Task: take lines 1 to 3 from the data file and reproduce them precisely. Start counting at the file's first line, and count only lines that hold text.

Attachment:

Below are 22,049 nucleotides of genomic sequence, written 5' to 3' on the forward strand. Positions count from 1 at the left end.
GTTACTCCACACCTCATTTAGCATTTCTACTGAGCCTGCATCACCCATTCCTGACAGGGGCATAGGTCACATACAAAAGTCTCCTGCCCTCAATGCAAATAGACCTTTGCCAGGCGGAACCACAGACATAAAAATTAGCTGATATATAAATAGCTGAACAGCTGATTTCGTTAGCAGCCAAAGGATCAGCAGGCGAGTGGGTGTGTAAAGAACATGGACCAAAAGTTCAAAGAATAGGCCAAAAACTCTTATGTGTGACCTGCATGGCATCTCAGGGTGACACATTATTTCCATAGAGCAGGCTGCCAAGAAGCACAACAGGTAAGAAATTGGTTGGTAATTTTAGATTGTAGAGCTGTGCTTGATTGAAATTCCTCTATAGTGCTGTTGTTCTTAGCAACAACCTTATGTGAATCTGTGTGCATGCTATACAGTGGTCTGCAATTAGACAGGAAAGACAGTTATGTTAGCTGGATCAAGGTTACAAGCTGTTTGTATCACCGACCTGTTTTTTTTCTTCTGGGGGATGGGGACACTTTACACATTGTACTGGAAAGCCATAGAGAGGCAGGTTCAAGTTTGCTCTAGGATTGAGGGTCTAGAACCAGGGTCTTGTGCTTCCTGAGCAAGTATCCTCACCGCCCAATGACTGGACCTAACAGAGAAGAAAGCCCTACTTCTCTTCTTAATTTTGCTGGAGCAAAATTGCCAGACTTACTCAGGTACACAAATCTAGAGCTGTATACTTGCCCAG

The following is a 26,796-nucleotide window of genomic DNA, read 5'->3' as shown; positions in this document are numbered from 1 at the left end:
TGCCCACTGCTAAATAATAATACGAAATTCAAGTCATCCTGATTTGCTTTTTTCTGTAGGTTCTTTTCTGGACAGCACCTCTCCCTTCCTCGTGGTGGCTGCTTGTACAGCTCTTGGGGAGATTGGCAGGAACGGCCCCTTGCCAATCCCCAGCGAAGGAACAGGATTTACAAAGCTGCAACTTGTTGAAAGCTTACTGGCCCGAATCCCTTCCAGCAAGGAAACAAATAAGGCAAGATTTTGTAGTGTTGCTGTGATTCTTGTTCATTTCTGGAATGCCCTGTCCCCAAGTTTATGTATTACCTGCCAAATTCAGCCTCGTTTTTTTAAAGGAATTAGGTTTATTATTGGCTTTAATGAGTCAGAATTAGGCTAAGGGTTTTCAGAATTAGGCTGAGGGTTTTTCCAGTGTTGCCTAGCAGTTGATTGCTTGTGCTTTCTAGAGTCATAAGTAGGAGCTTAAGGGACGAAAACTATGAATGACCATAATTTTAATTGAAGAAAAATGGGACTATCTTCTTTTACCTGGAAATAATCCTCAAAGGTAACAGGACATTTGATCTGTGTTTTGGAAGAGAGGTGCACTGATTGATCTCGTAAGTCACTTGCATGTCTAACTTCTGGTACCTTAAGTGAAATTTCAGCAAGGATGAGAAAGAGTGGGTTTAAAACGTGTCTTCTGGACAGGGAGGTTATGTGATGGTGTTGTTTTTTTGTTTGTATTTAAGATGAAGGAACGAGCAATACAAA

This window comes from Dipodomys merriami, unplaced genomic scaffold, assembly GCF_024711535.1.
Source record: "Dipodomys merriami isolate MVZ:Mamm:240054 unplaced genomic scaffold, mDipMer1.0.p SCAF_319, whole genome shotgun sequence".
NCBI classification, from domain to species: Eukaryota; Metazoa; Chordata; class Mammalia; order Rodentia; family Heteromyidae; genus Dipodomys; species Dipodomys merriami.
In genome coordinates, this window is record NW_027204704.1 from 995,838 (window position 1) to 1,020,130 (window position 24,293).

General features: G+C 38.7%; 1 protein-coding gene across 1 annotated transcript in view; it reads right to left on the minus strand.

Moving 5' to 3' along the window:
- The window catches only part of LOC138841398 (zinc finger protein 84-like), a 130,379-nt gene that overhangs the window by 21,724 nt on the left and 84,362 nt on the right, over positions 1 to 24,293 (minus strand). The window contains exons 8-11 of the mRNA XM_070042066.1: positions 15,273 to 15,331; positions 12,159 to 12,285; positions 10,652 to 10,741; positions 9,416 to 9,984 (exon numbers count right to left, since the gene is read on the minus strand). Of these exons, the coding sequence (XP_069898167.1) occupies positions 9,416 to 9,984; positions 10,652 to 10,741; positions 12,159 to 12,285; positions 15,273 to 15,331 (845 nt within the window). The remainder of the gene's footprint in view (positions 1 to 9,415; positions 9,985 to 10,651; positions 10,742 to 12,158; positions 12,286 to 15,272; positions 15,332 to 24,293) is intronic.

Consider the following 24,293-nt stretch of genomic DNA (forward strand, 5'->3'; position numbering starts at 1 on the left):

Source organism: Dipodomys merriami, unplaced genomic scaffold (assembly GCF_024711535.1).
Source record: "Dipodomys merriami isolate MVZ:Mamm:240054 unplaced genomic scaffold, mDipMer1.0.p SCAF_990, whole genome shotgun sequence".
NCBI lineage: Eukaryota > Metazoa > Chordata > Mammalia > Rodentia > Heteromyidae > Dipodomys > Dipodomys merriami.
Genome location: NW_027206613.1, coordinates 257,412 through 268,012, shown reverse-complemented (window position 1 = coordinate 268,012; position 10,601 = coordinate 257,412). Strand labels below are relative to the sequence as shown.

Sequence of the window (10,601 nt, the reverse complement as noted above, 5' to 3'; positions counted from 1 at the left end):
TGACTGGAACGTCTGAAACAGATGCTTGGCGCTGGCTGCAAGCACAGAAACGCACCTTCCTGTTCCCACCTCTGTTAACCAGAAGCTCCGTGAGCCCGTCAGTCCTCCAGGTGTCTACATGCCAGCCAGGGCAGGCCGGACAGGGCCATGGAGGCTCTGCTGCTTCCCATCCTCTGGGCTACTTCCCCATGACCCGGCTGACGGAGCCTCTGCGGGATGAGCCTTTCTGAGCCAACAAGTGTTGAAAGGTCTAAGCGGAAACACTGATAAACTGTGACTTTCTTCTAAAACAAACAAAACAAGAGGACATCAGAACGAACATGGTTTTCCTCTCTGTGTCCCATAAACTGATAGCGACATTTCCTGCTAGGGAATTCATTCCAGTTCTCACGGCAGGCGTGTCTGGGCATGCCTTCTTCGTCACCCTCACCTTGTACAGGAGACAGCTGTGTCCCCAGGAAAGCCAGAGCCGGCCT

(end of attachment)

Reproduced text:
Below are 22,049 nucleotides of genomic sequence, written 5' to 3' on the forward strand. Positions count from 1 at the left end.
GTTACTCCACACCTCATTTAGCATTTCTACTGAGCCTGCATCACCCATTCCTGACAGGGGCATAGGTCACATACAAAAGTCTCCTGCCCTCAATGCAAATAGACCTTTGCCAGGCGGAACCACAGACATAAAAATTAGCTGATATATAAATAGCTGAACAGCTGATTTCGTTAGCAGCCAAAGGATCAGCAGGCGAGTGGGTGTGTAAAGAACATGGACCAAAAGTTCAAAGAATAGGCCAAAAACTCTTATGTGTGACCTGCATGGCATCTCAGGGTGACACATTATTTCCATAGAGCAGGCTGCCAAGAAGCACAACAGGTAAGAAATTGGTTGGTAATTTTAGATTGTAGAGCTGTGCTTGATTGAAATTCCTCTATAGTGCTGTTGTTCTTAGCAACAACCTTATGTGAATCTGTGTGCATGCTATACAGTGGTCTGCAATTAGACAGGAAAGACAGTTATGTTAGCTGGATCAAGGTTACAAGCTGTTTGTATCACCGACCTGTTTTTTTTCTTCTGGGGGATGGGGACACTTTACACATTGTACTGGAAAGCCATAGAGAGGCAGGTTCAAGTTTGCTCTAGGATTGAGGGTCTAGAACCAGGGTCTTGTGCTTCCTGAGCAAGTATCCTCACCGCCCAATGACTGGACCTAACAGAGAAGAAAGCCCTACTTCTCTTCTTAATTTTGCTGGAGCAAAATTGCCAGACTTACTCAGGTACACAAATCTAGAGCTGTATACTTGCCCAG

The following is a 26,796-nucleotide window of genomic DNA, read 5'->3' as shown; positions in this document are numbered from 1 at the left end: